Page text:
According to the media, defense lawyers must be concerned with the Trayvon factor in cases involving self-defense. Stand Your Ground has been an effective defense technique for individuals charged with violent crimes such as murder, manslaughter, aggravated battery and aggravated assault. According to Nellie King, the president of Florida Association of Criminal Defense Lawyers (FACDL), defense counsel will have to take precautions during jury selection in cases involving self-defense. In criminal trials, jury selection is often considered the most important segment. The purpose of jury selection is to find jurors that can be both fair and impartial to the state. In Miami-Dade County, judges use questionnaires to determine whether or not a potential juror would be fair and impartial. The prosecution and the defense are permitted to ask more detailed questions in an effort to find a proper jury. Defense lawyers representing clients basing their defense on self-defense must now inquire of jurors whether or not the Martin case will impact the decision they make regarding the case they over which they will preside.

The "Stand Your Ground" gives the power to the judge to determine whether or not a defendant should be immune from prosecution. The hearing is conducted outside the presence of jury and the judge is the sole finder of fact. If the judge believes that a defendant acted appropriately in self-defense within the bounds of the law, it is within his or her purview to dismiss the charge. If judge declines to dismiss the case, the defense can still argue self-defense to the jury. If the jury believes the defendant acted appropriately, then they will return an acquittal.

Opponents of the "Stand Your Ground" law believe that the law promotes vigilantes taking matters into their own hands. They also believe that the defense of self-defense is a matter that should be left up to jurors to decide. Public outcry has caused the governor of the State of Florida to appoint a special prosecutor to look at the facts of the case to determine whether or not Zimmerman should face murder or manslaughter charges. The appointment resulted from local law enforcement officers and prosecutors decision not to arrest or prosecute the case. In another note, the governor is and a panel elected officials have been appointed to review the law as it currently stands on the books.

Florida Defense Attorneys Fear Backlash in Self-Defense Cases,, Miami Herald.com, April 5, 2012.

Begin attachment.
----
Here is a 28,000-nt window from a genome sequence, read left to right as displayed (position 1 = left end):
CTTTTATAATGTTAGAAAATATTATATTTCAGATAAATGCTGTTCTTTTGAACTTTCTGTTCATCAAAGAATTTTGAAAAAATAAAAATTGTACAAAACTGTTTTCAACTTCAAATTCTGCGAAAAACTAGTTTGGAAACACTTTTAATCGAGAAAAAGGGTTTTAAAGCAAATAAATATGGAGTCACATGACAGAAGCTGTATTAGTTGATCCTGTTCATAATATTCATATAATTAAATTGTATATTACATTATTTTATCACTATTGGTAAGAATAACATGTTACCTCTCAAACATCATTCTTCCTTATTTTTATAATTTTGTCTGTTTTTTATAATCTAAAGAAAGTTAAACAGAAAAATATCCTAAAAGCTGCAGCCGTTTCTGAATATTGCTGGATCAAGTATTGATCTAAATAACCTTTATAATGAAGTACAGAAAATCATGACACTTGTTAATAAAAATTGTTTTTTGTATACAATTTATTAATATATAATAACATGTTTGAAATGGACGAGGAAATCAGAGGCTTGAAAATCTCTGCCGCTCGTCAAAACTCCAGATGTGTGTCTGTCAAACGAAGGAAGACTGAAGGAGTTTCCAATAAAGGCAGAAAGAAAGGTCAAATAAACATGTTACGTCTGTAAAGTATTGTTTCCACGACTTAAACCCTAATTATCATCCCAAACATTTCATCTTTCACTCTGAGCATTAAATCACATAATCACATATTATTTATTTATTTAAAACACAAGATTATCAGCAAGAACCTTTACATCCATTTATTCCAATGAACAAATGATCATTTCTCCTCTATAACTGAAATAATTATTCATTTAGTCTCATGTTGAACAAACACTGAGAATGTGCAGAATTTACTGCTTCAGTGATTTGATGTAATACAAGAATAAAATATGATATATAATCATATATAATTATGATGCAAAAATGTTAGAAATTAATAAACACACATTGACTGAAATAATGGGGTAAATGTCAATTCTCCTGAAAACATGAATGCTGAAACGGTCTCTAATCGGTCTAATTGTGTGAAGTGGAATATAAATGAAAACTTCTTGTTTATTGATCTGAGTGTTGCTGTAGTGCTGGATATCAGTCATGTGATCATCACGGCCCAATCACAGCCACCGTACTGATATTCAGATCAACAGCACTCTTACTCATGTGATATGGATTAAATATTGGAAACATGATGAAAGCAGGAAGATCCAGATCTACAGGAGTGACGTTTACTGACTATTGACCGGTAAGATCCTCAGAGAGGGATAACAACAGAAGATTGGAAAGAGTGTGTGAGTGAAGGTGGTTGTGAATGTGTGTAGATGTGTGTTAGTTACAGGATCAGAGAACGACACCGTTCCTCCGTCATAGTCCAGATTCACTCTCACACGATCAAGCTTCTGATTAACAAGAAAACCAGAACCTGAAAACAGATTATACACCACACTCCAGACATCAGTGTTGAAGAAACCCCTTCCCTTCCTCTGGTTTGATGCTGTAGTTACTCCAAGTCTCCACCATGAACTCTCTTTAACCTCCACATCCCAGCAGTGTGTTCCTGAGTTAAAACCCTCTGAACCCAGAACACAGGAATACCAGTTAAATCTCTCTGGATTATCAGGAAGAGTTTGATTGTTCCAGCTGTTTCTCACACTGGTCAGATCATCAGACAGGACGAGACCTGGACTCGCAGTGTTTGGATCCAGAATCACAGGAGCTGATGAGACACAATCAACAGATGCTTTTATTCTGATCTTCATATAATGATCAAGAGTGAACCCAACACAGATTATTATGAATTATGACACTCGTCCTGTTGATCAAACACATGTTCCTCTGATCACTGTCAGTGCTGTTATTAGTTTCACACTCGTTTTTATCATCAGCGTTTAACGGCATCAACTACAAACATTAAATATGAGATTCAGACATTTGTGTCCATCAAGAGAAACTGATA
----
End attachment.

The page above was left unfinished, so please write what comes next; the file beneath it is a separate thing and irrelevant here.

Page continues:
March 23, 2012

Legislators Re-Thinking Stand Your Ground

In 2005, the Florida legislature passed the "Stand Your Ground" law under Florida Statue 776.013 (3) which provides that a person who is not engaged in an unlawful activity and who is attacked in any other place where he or she had a right to be, has no duty to retreat and has the right to stand his or her ground and meet force with force, including deadly force if he or she reasonably believes it is necessary to do so to prevent death or great bodily harm to himself or herself or another to prevent the commission of a forcible felony. Since the law's inception, Miami criminal attorneys and defense lawyers from around the state have increasingly used the new law as a primary defense to violent crimes such as murder and manslaughter. The use of the law has drastically increased in the last year and a half.

The "Stand Your Ground Law" has been invoked more than 130 times since it hit the books. The recent slaying of Trayvon Martin has brought the controversial law back into the spotlight as the other person involved in the case, George Zimmerman, who allegedly shot the victim has yet to be charged. Zimmerman has not be charged with any violent crime to date despite a public outcry for the contrary. The governor of Florida announced that he is assembling a task force to review and study the new law. Out of 130 cases that have involved the new law, 70% of the cases have involved a fatality. Defense lawyers in 50 cases used to the law to prevent their clients from being charged with violent crimes, such as murder, manslaughter or aggravated battery charges. In 10 cases, the law was able to allow defendants to plead to lesser charges. Twenty-eight "Stand Your Ground" cases have made to trial, with prosecutors achieving convictions on 19 occasions.